Range Creek • Plan to use cows to devour dry, fire-prone cheatgrass has fans and detractors.
This is an archived article that was published on sltrib.com in 2013, and information in the article may be outdated. It is provided only for personal research purposes and may not be reprinted.
Faced with the persistent threat of wildfire in remote Range Creek Canyon, the University of Utah proposes bringing cattle back to the archaeological research area in the hopes of knocking back invasive cheatgrass.
Conditions were so hazardous last summer that rockfall triggered a fire that burned 900 acres up canyon from the field station. The Lighthouse Fire was the fourth since the canyon southeast of Price came into public ownership a decade ago, according to Duncan Metcalfe, the U. anthropology professor who oversees excavations there.
Through a program of "prescriptive" grazing, Metcalfe hopes a couple hundred cows can devour much of the cheatgrass that carpets the canyon floor every spring. This two-foot-high annual dries out early and can easily ignite by the time fire season hits.
But cheatgrass, though nutritious, is palatable for only a brief window in the spring, perhaps a week or two, before its seed heads cure into prickly pods.
Jim Catlin, a conservation ecologist with the Wild Utah Project, wonders whether intensive short-term grazing would do more harm than good, especially near the creek.
"If this is such a good idea, why has it not worked anywhere else?" he asked. "It leads to compaction and loss of native plant species. Cattle always hit riparian areas first. It's the Chuck-A-Rama of forage. It has both water and grass. You can't tell a cow to eat just one thing."
The canyon had been grazed for more than a century while the Wilcox family owned the bottom lands in the lower canyon and controlled the surrounding public lands. A decade ago they transferred 1,513 acres to the state, which has entrusted the U.'s Natural History Museum of Utah with managing the undisturbed archaeological resources along with two adjacent 640-acre sections of state land.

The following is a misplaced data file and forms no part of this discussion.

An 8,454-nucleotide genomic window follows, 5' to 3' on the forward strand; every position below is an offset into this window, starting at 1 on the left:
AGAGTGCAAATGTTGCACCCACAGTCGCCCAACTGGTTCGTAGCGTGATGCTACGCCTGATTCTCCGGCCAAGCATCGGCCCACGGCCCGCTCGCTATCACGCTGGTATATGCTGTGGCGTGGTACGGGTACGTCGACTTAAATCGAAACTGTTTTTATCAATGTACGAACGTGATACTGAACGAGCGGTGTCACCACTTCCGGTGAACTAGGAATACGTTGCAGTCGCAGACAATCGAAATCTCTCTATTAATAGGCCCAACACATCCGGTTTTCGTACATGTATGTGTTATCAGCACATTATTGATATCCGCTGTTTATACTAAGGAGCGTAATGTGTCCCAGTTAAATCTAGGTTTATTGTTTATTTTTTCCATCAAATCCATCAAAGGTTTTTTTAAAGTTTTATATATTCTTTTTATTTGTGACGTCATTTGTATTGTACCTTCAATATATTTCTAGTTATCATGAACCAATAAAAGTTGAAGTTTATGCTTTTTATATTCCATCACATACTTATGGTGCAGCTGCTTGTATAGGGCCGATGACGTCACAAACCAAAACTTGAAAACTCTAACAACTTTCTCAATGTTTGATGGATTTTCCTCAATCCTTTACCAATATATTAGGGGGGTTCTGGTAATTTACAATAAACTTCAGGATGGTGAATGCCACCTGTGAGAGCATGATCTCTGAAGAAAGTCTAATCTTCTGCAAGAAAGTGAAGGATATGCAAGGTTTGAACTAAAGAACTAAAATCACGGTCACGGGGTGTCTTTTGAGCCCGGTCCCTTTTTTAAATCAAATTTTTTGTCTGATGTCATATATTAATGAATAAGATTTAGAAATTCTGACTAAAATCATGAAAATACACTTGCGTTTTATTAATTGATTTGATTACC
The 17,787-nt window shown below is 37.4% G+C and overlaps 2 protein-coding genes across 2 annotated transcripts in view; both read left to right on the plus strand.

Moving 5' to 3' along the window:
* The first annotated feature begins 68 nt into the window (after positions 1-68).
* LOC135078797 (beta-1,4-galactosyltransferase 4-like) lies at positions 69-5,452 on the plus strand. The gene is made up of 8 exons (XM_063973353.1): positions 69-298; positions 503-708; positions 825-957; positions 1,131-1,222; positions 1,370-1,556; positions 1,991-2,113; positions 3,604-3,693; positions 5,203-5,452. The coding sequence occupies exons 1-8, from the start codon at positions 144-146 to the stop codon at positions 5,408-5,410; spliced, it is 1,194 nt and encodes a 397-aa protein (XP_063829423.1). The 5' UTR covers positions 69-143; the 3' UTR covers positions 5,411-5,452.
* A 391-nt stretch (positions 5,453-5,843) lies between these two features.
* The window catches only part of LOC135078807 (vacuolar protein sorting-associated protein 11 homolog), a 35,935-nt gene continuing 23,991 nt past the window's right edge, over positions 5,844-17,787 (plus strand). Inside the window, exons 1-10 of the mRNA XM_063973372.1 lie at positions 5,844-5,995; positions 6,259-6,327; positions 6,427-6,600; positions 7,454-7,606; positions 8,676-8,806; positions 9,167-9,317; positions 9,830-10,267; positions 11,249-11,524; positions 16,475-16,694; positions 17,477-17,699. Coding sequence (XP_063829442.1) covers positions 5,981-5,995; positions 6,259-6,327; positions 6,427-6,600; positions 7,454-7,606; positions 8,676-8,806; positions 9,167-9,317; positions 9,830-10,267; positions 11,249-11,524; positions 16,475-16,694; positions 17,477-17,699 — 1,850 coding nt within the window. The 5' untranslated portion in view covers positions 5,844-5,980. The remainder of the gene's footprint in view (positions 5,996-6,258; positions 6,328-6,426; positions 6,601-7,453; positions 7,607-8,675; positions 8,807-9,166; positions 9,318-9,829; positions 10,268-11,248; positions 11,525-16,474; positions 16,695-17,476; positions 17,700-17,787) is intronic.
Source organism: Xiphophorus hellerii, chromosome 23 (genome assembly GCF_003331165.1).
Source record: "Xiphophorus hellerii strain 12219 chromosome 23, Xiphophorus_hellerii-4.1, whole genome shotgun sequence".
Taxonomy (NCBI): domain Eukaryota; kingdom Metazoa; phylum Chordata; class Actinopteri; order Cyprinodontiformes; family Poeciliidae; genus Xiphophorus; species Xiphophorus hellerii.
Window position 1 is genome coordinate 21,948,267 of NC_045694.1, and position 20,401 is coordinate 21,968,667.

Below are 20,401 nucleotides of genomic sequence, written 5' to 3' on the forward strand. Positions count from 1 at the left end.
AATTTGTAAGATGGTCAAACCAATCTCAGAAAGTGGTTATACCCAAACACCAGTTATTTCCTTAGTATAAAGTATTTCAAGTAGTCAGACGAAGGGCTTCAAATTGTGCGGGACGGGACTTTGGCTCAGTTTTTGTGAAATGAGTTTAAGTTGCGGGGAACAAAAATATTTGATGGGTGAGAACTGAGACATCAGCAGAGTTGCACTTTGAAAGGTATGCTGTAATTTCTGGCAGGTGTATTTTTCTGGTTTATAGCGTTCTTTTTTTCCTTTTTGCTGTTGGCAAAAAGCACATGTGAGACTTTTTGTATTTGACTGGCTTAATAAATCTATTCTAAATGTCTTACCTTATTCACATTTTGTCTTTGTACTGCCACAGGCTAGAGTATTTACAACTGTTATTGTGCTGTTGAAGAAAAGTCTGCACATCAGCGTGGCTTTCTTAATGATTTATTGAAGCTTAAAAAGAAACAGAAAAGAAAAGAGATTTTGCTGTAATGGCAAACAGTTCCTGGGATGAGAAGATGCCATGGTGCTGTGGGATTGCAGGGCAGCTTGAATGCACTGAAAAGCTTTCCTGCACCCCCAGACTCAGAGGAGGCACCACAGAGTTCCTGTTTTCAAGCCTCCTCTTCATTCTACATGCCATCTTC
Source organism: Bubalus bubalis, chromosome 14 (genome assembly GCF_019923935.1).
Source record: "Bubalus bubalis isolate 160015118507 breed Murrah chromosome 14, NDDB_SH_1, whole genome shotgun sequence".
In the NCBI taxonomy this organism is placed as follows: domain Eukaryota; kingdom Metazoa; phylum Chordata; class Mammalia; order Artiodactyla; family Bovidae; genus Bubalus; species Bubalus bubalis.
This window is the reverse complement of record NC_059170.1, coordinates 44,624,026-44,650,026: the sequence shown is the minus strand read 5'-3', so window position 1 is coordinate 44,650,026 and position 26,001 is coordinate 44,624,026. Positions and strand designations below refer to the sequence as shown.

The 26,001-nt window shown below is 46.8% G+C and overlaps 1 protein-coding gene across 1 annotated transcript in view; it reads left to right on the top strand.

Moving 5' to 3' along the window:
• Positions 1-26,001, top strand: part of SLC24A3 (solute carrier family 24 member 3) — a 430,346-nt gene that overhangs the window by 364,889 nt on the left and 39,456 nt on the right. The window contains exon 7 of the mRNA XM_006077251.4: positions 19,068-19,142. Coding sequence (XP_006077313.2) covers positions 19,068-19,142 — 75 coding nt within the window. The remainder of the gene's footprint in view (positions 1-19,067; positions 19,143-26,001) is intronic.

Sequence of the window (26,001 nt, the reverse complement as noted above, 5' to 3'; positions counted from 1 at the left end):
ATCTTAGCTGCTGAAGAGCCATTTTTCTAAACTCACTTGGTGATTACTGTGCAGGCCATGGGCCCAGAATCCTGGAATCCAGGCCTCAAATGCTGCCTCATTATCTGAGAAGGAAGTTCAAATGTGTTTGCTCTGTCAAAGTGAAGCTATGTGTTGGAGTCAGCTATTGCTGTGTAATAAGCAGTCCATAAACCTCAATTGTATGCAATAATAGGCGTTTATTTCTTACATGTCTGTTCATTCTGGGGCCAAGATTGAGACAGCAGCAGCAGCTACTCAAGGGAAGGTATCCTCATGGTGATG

Grazing is allowed under the conservation easement attached to the former Wilcox land, which is to be managed primarily for research and the preservation of its ancient Fremont Indian sites.
The Bureau of Land Management administers the slopes towering above the canyon floor. No cattle have been here since the transfer except for some limited grazing in 2006-07.
Dozens of students live and work in the canyon at the height of fire season. Their safety concerns Metcalfe most. A fire in the narrow canyon could trap researchers and destroy the historic ranch buildings that now house the U.'s Range Creek Archaeological Field School.
Flammable cheatgrass is a noxious import from Eurasia that has proliferated across the West, displacing native plant communities, particularly in disturbed areas.
Reducing it would address the fire threat arising from the high levels of woody vegetation that have built up, according to Roger Banner, a retired Utah State University professor of wildland resources who helped design the plan.
"You would have some control of the trigger fuels. If you have a high stock density they can reduce seed production considerably," Banner said.
"We are moving through so quickly we don't expect them to eat much else than cheat," Metcalfe said. "We'll never eliminate it. That stuff is a cancer. We can knock it down and we'll have to gauge the effects, see if benefits outweigh the costs. We'll revise the grazing plan every year. It's an experiment."
The U. proposal would not resurrect the canyon's old grazing allotments, officials stressed. The BLM is now conducting an environmental review.